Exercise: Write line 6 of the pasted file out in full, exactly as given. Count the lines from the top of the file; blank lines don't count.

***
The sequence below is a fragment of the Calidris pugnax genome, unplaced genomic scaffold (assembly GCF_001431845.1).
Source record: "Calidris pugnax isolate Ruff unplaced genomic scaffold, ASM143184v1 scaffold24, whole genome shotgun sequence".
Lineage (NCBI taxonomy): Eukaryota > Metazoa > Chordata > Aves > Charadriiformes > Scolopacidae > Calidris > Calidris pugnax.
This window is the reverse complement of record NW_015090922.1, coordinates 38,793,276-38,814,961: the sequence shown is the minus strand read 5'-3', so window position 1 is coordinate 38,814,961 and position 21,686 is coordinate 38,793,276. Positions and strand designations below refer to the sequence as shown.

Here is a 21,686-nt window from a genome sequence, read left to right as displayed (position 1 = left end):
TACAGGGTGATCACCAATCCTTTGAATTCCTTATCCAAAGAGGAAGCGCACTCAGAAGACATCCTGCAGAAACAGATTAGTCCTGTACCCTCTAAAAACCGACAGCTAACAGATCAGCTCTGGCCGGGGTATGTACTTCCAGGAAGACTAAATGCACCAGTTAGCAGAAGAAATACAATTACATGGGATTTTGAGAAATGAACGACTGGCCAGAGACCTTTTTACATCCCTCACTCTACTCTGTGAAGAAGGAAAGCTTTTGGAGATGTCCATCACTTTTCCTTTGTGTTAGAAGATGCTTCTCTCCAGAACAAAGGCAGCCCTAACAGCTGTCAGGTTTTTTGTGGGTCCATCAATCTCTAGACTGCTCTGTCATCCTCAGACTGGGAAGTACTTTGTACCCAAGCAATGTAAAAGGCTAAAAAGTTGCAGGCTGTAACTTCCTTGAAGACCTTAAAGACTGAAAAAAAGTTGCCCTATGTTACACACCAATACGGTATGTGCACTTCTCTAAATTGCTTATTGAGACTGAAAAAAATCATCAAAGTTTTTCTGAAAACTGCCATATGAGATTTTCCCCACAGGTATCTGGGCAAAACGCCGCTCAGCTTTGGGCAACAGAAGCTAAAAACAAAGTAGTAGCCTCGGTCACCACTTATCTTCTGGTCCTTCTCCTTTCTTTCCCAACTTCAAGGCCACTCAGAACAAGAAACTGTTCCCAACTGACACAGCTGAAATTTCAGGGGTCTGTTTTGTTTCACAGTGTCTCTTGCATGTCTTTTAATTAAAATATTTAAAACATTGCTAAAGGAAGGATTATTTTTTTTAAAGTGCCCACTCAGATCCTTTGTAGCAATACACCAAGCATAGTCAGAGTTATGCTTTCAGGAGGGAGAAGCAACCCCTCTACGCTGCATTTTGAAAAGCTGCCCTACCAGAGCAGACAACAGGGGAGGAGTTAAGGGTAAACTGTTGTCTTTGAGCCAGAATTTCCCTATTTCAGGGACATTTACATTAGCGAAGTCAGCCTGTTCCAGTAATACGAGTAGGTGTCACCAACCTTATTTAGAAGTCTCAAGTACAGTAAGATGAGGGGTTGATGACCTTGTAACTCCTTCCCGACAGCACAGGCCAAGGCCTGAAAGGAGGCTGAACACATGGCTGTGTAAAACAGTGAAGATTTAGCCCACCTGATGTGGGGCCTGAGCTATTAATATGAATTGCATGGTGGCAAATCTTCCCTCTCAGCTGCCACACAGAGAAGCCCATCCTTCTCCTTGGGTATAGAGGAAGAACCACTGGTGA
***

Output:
TACAGGGTGATCACCAATCCTTTGAATTCCTTATCCAAAGAGGAAGCGCACTCAGAAGACATCCTGCAGAAACAGATTAGTCCTGTACCCTCTAAAAACCGACAGCTAACAGATCAGCTCTGGCCGGGGTATGTACTTCCAGGAAGACTAAATGCACCAGTTAGCAGAAGAAATACAATTACATGGGATTTTGAGAAATGAACGACTGGCCAGAGACCTTTTTACATCCCTCACTCTACTCTGTGAAGAAGGAAAGCTTTTGGAGATGTCCATCACTTTTCCTTTGTGTTAGAAGATGCTTCTCTCCAGAACAAAGGCAGCCCTAACAGCTGTCAGGTTTTTTGTGGGTCCATCAATCTCTAGACTGCTCTGTCATCCTCAGACTGGGAAGTACTTTGTACCCAAGCAATGTAAAAGGCTAAAAAGTTGCAGGCTGTAACTTCCTTGAAGACCTTAAAGACTGAAAAAAAGTTGCCCTATGTTACACACCAATACGGTATGTGCACTTCTCTAAATTGCTTATTGAGACTGAAAAAAATCATCAAAGTTTTTCTGAAAACTGCCATATGAGATTTTCCCCACAGGTATCTGGGCAAAACGCCGCTCAGCTTTGGGCAACAGAAGCTAAAAACAAAGTAGTAGCCTCGGTCACCACTTATCTTCTGGTCCTTCTCCTTTCTTTCCCAACTTCAAGGCCACTCAGAACAAGAAACTGTTCCCAACTGACACAGCTGAAATTTCAGGGGTCTGTTTTGTTTCACAGTGTCTCTTGCATGTCTTTTAATTAAAATATTTAAAACATTGCTAAAGGAAGGATTATTTTTTTTAAAGTGCCCACTCAGATCCTTTGTAGCAATACACCAAGCATAGTCAGAGTTATGCTTTCAGGAGGGAGAAGCAACCCCTCTACGCTGCATTTTGAAAAGCTGCCCTACCAGAGCAGACAACAGGGGAGGAGTTAAGGGTAAACTGTTGTCTTTGAGCCAGAATTTCCCTATTTCAGGGACATTTACATTAGCGAAGTCAGCCTGTTCCAGTAATACGAGTAGGTGTCACCAACCTTATTTAGAAGTCTCAAGTACAGTAAGATGAGGGGTTGATGACCTTGTAACTCCTTCCCGACAGCACAGGCCAAGGCCTGAAAGGAGGCTGAACACATGGCTGTGTAAAACAGTGAAGATTTAGCCCACCTGATGTGGGGCCTGAGCTATTAATATGAATTGCATGGTGGCAAATCTTCCCTCTCAGCTGCCACACAGAGAAGCCCATCCTTCTCCTTGGGTATAGAGGAAGAACCACTGGTGA